Photog Tip of the Week: Cleaning Your Lenses with

Today’s Photog Tip of the Week comes from our friends at They’re the perfect service for any photographer who wants to try before they buy, or for getting that special lens rental for a single assignment, event or trip. Best of all, Smuggers get a discount off any rental through ClubSmug. Your loaner arrives brand-spankingly clean, because keeping glass in good working order is a hallmark of their business.

We all know lenses must be kept clean to ensure maximum performance, but what’s the right way to clean a lens? Here at BorrowLenses we do hundreds of these each day, so we have some experience with this subject. Here’s how we do it.

Three things you’ll need:

Compressed air – We use air compressors from Home Depot (<$100) but the smallest compressor you can find is likely up to the task. If you don’t want to splurge on a compressor, there are the ubiquitous cans of compressed air available at any computer store. When using these cans always keep the can level and upright to avoid blowing its liquid propellant onto your lens elements. These chemicals can do weird and potentially harmful things to lens coatings, so please be careful. If you want to avoid chemicals all together, get a bike pump style canister that you pump up then use, or try a simple manual pump like a Giottos Rocket Blower.

Lens cloth – Our favorites are cheap, Promaster-branded microfiber cloths. You’ll notice that some types feel very slick and smooth against the glass and others gain some traction and drag more. We like the kind that has some drag and feels sticky against clean glass.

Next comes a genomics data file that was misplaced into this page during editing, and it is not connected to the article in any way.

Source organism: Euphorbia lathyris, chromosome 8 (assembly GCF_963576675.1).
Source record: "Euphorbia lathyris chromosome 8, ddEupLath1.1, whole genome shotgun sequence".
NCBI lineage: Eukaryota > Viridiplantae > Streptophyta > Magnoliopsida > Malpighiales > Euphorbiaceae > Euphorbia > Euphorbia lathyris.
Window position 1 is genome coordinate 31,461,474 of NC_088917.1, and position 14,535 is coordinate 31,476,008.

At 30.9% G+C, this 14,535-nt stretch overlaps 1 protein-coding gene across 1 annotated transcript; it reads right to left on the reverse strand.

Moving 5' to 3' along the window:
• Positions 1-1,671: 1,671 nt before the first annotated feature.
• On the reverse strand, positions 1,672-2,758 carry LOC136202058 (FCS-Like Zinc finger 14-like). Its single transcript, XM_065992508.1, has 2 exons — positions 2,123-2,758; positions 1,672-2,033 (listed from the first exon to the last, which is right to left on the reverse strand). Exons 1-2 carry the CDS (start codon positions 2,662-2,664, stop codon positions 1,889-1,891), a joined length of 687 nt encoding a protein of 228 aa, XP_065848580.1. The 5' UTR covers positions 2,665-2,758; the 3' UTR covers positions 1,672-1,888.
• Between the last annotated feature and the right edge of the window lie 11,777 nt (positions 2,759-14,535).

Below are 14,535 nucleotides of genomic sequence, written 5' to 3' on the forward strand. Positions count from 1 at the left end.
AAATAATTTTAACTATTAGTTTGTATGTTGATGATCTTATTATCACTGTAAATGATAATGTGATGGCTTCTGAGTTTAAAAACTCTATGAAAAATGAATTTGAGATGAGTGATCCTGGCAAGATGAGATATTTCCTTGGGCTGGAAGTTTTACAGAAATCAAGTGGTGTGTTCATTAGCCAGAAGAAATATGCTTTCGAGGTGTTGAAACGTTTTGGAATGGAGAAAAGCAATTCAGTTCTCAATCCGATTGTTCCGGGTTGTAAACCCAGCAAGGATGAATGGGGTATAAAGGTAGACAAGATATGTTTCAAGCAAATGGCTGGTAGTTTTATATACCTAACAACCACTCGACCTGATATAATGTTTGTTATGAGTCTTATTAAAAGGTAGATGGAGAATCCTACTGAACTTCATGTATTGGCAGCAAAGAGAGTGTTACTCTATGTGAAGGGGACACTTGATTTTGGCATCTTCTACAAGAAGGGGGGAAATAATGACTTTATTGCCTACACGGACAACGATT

Cleaning fluid – You shouldn’t need any cleaning fluid except for the most stubborn and difficult cases. Again, we like the Promaster brand because it’s cheap and cheerful. The stuff we use comes in a clear plastic bottle with a pump atomizer spraying attachment.

Your lens is dirty. Now what?

It’s now time to touch the front element of your lens and clean it. If you are worried about rubbing the coating off, don’t be. We’ve never seen it happen, ever.

To clean a lens’ front element all you need is a set of lungs and a lens cloth.

1. Breathe on the lens enough to fog the whole element, then wipe the lens with a good amount of force in a circular fashion. You’ll likely be left with a smudge where your wipe stopped and some junk around the edge where the glass meets the body.

2. Make a little point with the cloth, breathe on the lens again and wipe the edge in one 360+ degree motion. Now you should be left with a mostly clean lens.

3. Now repeat the wipes, but with ever decreasing pressure. The last few swipes should be done very lightly. The trick is to buff the lens, which will pick junk up rather than moving it around forever. Keep rearranging the cloth so that you are using a virgin bit of material and not re-contaminating your almost-clean glass.

4. The final step is examining – and cleaning – both front and rear caps thoroughly before affixing them to your now-clean lens. A dirty cap will undo all your hard work in an instant, so examine both caps closely, blow on them from many angles with compressed air and only when you are certain they are clean can you affix them to your lens. If you use a UV filter, also make sure it is clean before you put it back on.